In the age of digital doof-doof and bass drops, the art of choral music is seemingly a dying artform. Trust me, by the end of Stories from the Choir, you'll be wishing that you too, were part of one.
Led by the ethereal conducting of Juliana Kay, the choir weaves their way through a range of choral styles, nearly all of which is a cappella and without a starting note. The singing is, in one word, perfection.
There is not a single weak member in this choir. Every voice fits together like a perfect piece of a musical puzzle. Each song is completely captivating and the staging is brilliantly complimentary to the story.
What makes this Stories from the Choir so wonderful is the inclusion of audio interviews which are woven seamlessly throughout the show. The stories are endearing, charming, funny and heartfelt. Nothing feels forced. The whole show just flows from story to song without a single moment that leaves you wondering if you left the stove on.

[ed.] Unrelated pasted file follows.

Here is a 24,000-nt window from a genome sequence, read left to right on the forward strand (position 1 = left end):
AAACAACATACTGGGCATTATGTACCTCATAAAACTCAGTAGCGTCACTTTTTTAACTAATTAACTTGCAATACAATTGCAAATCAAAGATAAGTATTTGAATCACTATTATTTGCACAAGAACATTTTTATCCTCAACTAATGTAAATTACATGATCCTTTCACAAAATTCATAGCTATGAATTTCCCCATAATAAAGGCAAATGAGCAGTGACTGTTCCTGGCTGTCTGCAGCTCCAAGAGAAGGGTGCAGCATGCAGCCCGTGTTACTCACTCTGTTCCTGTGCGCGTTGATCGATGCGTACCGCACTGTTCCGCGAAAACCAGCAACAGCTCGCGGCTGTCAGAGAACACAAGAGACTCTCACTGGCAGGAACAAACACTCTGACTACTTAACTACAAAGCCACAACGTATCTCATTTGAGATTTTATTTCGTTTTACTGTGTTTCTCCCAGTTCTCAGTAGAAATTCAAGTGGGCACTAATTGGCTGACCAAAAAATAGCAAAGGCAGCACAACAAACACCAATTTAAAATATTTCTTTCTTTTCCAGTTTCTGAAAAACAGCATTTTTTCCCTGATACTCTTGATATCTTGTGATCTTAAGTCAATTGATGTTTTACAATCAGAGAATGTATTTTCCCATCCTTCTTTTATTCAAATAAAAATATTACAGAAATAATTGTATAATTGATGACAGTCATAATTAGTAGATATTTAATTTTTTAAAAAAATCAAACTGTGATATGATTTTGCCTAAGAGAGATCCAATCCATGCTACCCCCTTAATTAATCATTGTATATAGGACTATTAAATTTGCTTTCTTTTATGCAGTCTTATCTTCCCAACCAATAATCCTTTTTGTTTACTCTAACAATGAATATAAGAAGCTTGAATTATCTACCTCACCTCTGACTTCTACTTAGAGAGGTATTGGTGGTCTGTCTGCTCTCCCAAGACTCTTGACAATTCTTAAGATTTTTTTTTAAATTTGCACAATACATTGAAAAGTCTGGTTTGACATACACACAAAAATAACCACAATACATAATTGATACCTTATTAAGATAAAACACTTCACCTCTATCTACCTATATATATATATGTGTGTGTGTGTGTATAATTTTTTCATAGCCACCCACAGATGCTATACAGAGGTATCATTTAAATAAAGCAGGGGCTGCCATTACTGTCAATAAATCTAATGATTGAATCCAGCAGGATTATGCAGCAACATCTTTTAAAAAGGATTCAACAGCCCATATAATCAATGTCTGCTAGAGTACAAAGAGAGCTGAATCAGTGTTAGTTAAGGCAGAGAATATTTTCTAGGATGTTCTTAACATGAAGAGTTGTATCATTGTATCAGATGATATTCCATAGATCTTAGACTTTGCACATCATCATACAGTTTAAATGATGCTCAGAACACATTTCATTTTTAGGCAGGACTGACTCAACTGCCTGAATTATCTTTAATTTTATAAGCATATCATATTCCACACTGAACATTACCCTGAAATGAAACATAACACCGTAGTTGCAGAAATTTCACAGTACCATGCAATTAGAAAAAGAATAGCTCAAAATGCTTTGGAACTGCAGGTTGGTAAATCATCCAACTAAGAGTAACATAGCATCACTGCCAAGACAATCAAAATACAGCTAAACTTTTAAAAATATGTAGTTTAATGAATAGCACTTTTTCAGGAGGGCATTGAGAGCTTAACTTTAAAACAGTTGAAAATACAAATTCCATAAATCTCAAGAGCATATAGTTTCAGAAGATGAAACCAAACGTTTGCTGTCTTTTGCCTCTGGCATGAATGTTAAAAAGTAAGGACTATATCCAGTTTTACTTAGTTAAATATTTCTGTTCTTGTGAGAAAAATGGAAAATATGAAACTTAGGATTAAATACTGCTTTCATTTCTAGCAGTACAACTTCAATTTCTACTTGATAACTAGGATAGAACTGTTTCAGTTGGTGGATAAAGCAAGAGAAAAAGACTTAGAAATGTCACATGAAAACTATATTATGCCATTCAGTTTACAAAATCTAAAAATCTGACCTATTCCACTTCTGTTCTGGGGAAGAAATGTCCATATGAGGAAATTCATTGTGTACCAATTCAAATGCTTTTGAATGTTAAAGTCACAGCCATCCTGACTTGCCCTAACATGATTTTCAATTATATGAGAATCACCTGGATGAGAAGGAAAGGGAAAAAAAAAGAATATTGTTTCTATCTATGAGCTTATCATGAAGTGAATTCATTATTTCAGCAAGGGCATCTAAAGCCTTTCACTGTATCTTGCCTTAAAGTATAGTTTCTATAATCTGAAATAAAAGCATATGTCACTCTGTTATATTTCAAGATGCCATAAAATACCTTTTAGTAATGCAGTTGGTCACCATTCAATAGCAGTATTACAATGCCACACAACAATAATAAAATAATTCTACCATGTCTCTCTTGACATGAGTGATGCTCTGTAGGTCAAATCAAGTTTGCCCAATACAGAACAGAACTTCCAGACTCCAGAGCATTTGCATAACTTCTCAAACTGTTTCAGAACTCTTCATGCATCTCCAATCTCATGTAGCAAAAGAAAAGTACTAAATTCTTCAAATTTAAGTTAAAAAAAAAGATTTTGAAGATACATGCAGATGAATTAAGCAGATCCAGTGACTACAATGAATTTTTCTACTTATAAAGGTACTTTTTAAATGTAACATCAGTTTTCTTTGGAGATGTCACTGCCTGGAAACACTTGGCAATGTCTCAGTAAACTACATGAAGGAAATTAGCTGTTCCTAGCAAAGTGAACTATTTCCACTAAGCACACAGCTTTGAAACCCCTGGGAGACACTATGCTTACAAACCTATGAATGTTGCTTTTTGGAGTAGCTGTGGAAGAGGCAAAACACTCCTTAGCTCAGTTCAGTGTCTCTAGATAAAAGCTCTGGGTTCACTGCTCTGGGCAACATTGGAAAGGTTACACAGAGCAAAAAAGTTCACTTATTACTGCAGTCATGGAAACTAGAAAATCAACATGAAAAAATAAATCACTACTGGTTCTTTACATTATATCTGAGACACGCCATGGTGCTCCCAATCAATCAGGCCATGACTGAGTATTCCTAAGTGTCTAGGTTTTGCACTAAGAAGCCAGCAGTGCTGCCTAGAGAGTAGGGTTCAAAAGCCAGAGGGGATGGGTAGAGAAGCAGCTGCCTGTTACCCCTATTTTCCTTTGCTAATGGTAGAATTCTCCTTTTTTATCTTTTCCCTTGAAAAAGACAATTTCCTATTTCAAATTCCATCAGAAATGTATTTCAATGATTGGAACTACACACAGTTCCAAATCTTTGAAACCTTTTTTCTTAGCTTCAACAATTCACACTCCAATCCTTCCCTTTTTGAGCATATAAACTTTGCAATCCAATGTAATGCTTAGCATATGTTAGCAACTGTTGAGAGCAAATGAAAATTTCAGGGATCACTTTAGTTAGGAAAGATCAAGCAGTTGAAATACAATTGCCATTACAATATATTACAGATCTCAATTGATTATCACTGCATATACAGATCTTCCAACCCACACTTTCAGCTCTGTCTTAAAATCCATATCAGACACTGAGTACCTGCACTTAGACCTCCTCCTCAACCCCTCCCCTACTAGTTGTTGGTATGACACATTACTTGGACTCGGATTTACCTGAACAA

Whilst the entire choir is outstanding as a whole, there are two members that shine in their featured solos. Daniel Felton's rendition of City Called Heaven pierces right through to the soul. His range is mellifluous and his performance is an absolute stand out of the evening. Alongside Felton in the male section of the choir (hooray for boys that sing!) Alex Ritter presents a range that crosses three of the four choral vocal ranges with an ease and precision that defies description.
Seeing a group of young adults come together in a joint love and passion for what is such a pure and almost fading artform is so special. This is a truely magnificent show and my absolute pick of the Melbourne Fringe.
Stories from the Choir runs as part of the Melbourne Fringe Festival until Saturday September 29.